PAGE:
Lucio Fontana (1899–1968) is best known for his monochromatic paintings featuring linear slashes, which opened the medium into three dimensions; yet these canvases were only one aspect of the Italian artist’s spatial investigations. His “Ambienti spaziali” (Spatial Environments) laid the foundations for the cut paintings and prefigured movements such as Group Zero in Europe and Light and Space in Southern California. In 1948, Fontana stated in a manifesto for the Spatialist movement he founded, “We want paintings to come out of their frames, and sculptures from under their glass case.”
The groundbreaking show “Ambienti/Environments” at Pirelli HangarBicocca positions Fontana as a pioneer of installations and immersive environments, demonstrating how he expanded the boundaries of art through his use of light and space. With painstaking precision, art historian Marina Pugliese and conservator Barbara Ferriani, who co-curated the show with HangarBicocca’s artistic director, Vicente Todoli, have re-created nine of the sixteen “Ambienti spaziali” Fontana made between 1949 and 1968. Radically experimental, the works fuse painting, sculpture, and architecture to produce an experiential form of art.
The exhibition begins and ends with two sculptural pieces installed overhead: a gigantic neon arabesque suspended below an expanse of blue fabric, recalling the looping vapor trail of a jet performing aerobatics, and a lattice of blue and green neon-light diagonals. These dramatic works differ from the “Ambienti spaziali” in that Fontana considered them decorative pieces that fit with their surrounding architecture. Installed between them—in boxlike rooms constructed around the former tire factory’s cavernous space—are the “Ambienti spaziali,” each of which offers a self-contained universe that disorients the visitor in myriad ways.
First one encounters a re-creation of Fontana’s inaugural environment—Ambiente spaziale a luce nera (Spatial Environment in Black Light), which was shown for just six days in 1949 at a Milan gallery. In the darkened space, ultraviolet light casts an ethereal glow upon a series of suspended fluorescent-painted papier-mâché forms that seem to float like cosmic bodies. Indeed, Fontana’s writings from the 1940s suggest he was inspired by the products of space technology, notably images of Earth seen from rockets.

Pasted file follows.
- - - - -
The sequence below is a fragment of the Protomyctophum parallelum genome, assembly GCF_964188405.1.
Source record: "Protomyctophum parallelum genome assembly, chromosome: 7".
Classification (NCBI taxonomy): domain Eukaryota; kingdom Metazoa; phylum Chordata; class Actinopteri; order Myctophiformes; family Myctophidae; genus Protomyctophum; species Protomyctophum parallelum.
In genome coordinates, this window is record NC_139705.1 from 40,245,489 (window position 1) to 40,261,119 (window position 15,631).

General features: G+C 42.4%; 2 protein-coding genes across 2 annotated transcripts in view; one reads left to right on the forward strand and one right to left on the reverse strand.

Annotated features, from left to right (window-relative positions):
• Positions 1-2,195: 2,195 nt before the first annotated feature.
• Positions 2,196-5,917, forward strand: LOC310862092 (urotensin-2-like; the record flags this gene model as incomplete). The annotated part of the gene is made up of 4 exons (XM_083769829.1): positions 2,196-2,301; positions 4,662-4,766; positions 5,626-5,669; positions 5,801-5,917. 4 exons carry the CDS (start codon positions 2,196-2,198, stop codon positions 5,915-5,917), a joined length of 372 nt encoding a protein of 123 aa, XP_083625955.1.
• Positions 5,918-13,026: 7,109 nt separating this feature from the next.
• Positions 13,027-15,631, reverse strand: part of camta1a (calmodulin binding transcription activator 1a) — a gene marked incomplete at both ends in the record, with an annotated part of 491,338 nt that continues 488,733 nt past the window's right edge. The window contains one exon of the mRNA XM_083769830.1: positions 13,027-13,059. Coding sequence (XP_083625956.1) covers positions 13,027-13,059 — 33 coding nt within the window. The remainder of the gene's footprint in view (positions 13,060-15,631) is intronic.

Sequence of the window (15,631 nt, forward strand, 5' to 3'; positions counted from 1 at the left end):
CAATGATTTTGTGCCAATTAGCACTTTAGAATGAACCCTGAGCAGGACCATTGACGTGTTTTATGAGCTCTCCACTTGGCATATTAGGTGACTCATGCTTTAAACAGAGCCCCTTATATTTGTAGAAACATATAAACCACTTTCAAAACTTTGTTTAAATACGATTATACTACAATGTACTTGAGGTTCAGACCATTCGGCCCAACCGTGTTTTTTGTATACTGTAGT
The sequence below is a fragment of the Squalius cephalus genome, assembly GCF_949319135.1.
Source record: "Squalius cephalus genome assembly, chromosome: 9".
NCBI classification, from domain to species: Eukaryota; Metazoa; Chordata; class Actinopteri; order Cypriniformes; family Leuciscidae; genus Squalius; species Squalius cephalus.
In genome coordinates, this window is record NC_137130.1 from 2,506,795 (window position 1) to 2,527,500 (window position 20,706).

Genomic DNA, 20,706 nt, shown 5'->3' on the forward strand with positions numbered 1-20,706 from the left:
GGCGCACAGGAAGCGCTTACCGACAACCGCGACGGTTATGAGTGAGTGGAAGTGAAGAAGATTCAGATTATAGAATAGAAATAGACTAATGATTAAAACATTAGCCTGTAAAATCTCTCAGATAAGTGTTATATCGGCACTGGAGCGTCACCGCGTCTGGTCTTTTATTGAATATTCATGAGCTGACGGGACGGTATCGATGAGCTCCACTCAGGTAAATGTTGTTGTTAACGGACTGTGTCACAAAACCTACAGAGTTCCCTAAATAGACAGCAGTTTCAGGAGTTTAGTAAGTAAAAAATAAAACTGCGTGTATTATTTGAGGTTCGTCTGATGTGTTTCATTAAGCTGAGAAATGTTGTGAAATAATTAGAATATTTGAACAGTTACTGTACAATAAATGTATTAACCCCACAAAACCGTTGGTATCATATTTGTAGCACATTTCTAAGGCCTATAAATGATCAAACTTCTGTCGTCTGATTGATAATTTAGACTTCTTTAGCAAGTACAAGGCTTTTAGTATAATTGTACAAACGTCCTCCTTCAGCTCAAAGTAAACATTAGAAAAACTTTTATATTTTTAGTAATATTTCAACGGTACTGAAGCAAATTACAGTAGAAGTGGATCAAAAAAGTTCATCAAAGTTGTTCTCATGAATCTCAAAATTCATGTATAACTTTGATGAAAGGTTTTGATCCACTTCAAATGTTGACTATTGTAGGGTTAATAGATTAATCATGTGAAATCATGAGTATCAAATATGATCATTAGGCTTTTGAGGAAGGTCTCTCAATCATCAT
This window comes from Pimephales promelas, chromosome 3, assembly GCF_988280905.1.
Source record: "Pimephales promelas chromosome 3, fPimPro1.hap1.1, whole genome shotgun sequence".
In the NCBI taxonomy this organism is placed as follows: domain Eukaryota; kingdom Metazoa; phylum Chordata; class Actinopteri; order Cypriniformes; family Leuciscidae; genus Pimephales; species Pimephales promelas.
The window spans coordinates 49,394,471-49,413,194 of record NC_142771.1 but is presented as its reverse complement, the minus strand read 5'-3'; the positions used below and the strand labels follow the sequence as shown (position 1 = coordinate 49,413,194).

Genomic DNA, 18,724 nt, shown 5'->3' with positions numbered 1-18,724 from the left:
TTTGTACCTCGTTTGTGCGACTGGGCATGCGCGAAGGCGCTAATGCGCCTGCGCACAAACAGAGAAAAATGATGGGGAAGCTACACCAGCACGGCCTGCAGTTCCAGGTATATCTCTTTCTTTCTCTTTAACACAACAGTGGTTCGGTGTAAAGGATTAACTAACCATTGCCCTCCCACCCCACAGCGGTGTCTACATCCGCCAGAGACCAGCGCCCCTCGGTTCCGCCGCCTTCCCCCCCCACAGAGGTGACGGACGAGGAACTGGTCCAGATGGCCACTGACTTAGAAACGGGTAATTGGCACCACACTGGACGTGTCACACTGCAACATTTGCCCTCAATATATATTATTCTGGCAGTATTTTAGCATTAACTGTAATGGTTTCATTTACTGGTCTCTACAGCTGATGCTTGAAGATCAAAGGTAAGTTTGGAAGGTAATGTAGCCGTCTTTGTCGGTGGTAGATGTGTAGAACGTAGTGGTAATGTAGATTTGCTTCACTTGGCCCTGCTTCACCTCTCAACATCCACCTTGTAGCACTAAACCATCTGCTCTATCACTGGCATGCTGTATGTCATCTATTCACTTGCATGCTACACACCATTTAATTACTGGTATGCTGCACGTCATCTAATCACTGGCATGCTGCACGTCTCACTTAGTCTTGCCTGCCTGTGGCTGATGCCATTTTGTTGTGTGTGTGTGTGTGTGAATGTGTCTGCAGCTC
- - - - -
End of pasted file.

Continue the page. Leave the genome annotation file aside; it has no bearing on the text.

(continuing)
Next comes an elongated room with an undulating floor covered in luxuriant red carpeting and metallic red walls and ceiling that dissolve the space’s boundaries into a shimmering blur. Frosted glass sheets at each end filter red light, further distorting perspective and contributing to a sense of instability and even claustrophobia. Another environment is entered through a low, narrow tunnel. On emerging in the dark space, viewers confront a dazzling rectangle of green neon lights shining through perforations in the walls, floor, and ceiling. The rectangle appears to frame a wall, but in fact bisects the room and thus can be walked through, while underfoot the foam floor yields startlingly.
Each environment forces a heightened engagement with the senses. In one of the most discombobulating examples, the dark space features trails of fluorescent white spots on the walls and ceiling and a colossal black comma outlined in the same white. The nature of the components is hard to determine: Is the comma, which calls to mind a comet, a sculpture or a wall painting? Are the spots painted or individual light sources? The ambiguous dimensions, depth, and boundaries of the space contribute to a general state of uncertainty.
Fontana conceived his environments as temporary, and they were not for sale; all but one was discarded after display. He created his first such work twelve years before Martha Jackson staged her 1961 show “Environments, Situations, Spaces” in New York, and he employed neon as a medium a decade before Dan Flavin began using light in his sculptures. “Ambienti/Environments” offers the opportunity to experience an overlooked facet of Fontana’s work and underscores his significance as an innovator whose approach anticipated the multidisciplinary quality of many art practices today.